Former secretary of state Hillary Rodham Clinton stood with Martha Coakley on Friday, urging supporters to spend the next 11 days telling everyone they can to vote for Coakley for governor.
"We cannot possibly rest between now and Nov. 4," Clinton told the crowd. "You don't want to wake up the day after this election and say, 'I wish I could have done more.' "
More than 1,500 stalwart Coakley supporters, some of whom had traveled from Worcester and Lynn, packed into the Imperial Ballroom at the Park Plaza hotel, where they heard Clinton encourage them to "knock on doors. Send those e-mails. Make those phone calls. Talk to every voter you can find."
Clinton's appearance was one of many she has made for Democrats around the country this election season. Her Friday schedule also included an appearance for US Representative Mike Michaud, the Democratic candidate for governor in Maine. Next weekend, she plans to appear at a rally for US Senator Jeanne Shaheen in New Hampshire.
Clinton and Coakley were joined by Governor Deval Patrick, US Senators Elizabeth Warren and Edward J. Markey, and Coakley's running mate, Steve Kerrigan. Just before the rally began, Clinton held a fund-raiser with Coakley at the Park Plaza that raised $500,000.
Each speaker ticked off the issues — from early education to earned sick time to improving infrastructure to women's reproductive rights — that they said distinguish Coakley from her Republican rival, Charlie Baker.
"Republicans today care about the folks who are already comfortable," Patrick said. "Democrats are about helping people find the path to get comfortable. That is the difference."
And while Friday's rally was about helping Coakley beat Baker, who, according to the most recent Globe poll, leads her by 9 percentage points, there were moments when Clinton widened the aperture of the lens.
"This is one of those election years that will really set the stage for what comes here and in Massachusetts and around the country," she said.
Clinton praised Patrick, the Democratic ticket, and the state's congressional delegation. She was effusive in her praise of Warren, whom she called a "passionate champion for working people and middle-class families."
"I love watching Elizabeth giving it to those who deserve to get it," she said.
There has been much speculation about Warren making a run for the White House in 2016, which raises the prospect of squaring off against Clinton, who is widely seen as the front-runner for the Democratic nomination, should she decide to run. Warren, though, has repeatedly dismissed the notion of a presidential bid in 2016.
But Friday was about Coakley, and those standing with her seemed undeterred by Baker's recent surge in public polls. The campaign said its internal polling shows the race within 2 points.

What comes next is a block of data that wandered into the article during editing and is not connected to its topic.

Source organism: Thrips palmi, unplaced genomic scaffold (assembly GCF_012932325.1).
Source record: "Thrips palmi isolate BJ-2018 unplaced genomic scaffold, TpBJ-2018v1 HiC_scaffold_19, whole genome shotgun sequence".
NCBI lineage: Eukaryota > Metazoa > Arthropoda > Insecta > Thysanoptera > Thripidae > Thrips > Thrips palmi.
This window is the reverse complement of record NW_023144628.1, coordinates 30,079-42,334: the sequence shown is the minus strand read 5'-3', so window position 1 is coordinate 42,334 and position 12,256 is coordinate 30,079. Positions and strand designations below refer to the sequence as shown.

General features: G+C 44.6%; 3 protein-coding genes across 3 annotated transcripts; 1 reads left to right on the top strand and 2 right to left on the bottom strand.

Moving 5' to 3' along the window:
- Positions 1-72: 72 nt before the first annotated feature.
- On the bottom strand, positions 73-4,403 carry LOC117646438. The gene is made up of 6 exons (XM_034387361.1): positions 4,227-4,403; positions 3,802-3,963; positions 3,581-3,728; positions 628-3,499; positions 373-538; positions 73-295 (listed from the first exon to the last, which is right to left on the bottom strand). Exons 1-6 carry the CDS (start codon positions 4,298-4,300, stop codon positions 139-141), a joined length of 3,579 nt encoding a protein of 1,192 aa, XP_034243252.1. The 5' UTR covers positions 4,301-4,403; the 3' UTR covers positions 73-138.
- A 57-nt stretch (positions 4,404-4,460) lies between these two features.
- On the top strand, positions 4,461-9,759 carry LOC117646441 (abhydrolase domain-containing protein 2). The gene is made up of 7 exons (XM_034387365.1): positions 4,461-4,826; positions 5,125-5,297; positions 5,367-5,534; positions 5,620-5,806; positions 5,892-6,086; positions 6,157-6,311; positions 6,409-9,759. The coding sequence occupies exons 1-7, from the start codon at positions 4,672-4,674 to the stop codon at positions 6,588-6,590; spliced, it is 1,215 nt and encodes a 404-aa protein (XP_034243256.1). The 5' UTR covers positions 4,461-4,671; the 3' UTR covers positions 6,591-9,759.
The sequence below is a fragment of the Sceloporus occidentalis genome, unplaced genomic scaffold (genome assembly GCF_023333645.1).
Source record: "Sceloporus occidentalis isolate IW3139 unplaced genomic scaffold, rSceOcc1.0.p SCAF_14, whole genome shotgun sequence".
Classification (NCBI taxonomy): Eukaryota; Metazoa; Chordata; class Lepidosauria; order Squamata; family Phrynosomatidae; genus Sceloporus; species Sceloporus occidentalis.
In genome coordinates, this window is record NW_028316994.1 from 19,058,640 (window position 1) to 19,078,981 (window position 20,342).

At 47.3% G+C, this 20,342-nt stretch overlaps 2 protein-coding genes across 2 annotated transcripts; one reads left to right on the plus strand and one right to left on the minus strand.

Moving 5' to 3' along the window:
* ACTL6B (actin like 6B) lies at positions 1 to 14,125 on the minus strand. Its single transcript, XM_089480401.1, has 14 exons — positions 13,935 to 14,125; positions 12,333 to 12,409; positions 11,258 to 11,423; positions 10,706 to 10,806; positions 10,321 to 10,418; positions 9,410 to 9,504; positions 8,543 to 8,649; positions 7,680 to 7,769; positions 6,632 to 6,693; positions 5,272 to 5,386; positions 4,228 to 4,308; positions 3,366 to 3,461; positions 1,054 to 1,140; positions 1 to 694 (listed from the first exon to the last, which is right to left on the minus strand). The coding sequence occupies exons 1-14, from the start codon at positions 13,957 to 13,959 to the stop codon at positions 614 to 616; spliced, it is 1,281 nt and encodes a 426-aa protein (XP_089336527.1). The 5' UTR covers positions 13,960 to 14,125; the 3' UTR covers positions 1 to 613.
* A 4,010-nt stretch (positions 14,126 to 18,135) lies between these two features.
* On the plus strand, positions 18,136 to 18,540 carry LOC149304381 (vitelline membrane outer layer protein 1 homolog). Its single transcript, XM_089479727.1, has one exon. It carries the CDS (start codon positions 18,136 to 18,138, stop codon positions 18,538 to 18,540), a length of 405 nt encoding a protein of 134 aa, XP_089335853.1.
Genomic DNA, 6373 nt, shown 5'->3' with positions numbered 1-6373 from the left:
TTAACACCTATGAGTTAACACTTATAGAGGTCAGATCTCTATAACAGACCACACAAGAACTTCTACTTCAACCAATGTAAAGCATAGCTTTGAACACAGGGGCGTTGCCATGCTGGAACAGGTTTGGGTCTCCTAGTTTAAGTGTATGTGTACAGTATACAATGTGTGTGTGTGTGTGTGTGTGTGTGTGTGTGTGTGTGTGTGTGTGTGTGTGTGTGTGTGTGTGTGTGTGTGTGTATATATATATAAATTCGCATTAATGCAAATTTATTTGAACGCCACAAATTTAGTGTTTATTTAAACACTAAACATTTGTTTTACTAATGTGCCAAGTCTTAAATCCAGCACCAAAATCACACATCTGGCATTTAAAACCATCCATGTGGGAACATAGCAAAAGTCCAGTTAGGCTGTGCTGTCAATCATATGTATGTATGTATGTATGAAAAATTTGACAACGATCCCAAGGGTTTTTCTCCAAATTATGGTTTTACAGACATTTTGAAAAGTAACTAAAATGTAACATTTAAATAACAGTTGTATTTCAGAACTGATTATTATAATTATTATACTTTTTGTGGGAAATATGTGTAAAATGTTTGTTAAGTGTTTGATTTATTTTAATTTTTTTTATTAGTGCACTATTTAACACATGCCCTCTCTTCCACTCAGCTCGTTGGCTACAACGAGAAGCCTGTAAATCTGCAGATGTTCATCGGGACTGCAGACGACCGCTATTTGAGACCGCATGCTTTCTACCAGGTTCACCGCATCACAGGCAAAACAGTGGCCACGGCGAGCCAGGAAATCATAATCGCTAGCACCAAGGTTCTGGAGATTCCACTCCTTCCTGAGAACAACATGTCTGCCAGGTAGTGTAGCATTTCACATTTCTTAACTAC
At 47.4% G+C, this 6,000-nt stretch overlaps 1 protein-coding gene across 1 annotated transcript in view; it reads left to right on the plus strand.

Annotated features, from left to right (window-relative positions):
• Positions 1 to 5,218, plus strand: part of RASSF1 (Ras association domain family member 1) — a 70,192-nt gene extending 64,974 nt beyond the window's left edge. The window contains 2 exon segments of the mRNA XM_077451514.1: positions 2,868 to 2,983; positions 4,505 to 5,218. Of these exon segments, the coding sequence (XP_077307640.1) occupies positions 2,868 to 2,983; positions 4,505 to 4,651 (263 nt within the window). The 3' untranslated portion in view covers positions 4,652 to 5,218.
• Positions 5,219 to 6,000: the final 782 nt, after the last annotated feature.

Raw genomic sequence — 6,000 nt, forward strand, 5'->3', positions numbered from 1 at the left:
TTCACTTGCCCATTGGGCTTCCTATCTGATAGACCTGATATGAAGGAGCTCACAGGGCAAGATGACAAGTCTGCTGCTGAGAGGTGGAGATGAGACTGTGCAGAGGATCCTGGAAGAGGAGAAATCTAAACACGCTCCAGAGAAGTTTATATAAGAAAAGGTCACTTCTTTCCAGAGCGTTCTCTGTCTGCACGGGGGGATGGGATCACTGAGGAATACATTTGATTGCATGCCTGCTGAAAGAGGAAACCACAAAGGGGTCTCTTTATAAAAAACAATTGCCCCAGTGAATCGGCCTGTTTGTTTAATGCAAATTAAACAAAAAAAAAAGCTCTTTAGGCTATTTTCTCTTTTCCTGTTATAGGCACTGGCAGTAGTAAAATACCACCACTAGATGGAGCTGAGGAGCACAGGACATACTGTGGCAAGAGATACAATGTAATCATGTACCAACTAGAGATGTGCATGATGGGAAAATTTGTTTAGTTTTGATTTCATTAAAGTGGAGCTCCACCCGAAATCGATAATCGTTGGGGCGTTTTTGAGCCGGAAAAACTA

"We are in a dead heat," Coakley told the raucous group of supporters. "And I promise you, we are going to win this race."
Coakley said she would be victorious because of the energy and enthusiasm of her supporters, while outlining what she saw as grave consequences if Baker is elected.
"We will see budgets cuts, services cut, crucial jobs cut, or maybe even outsourced," she said. "Charlie Baker has spent a lot of a lot of time in this race talking about his record creating jobs. He just forgot to tell you they're in India."
When the nearly two-hour rally was over, those present said they were fired up.
"This is the first time I came to this type of event, and I am ready to knock on doors right now," said Doris Cristobal, who lives in Lynn. Nov. 4 will be the first time the Peruvian native will vote as an American citizen.
"As a worker, I am cleaning offices, and she supports me," said Cristobal, who was holding an oversized campaign sign. "Minimum wage. Earned sick time. She supports me."
Eileen Kenner of Dorchester said seeing so many powerful women on stage was long overdue. It's time the state had its first elected female governor and female president, she said.
"Women have to collaborate; we have to unite," said Kenner, who was wearing a head wrap and matching skirt adorned with American flags.
Coakley, she said, is the candidate to ensure economic development comes to urban communities. "Those who have selective amnesia can look at the record and see," she said of those people considering Baker.
Baker, a former health care executive, hasn't leaned on high-wattage Republicans for public events as Coakley has with Democrats, though he did enlist former presidential candidate Mitt Romney for a recent private fund-raiser.
On the Democratic side, in addition to the state's leading Democrats — Warren and Patrick are campaign trail regulars — top national figures have come out to support Coakley's campaign.
Former president Bill Clinton rallied for her in Worcester. Michelle Obama sang her praises at the Strand Theatre in Dorchester. And Vice President Joe Biden will host a fund-raiser for Coakley Wednesday at the Banshee, a Dorchester Irish pub.
Still, Baker and groups supporting him have been airing more broadcast television ads, spending more money on those ads, and, specialists say, reaching more viewers than Coakley and her allies — something that came up repeatedly during Friday's rally.
“They think they can buy this race,” Warren said. “Well, I want to be clear about one thing: Martha Coakley is not giving up. Martha Coakley is fighting back.”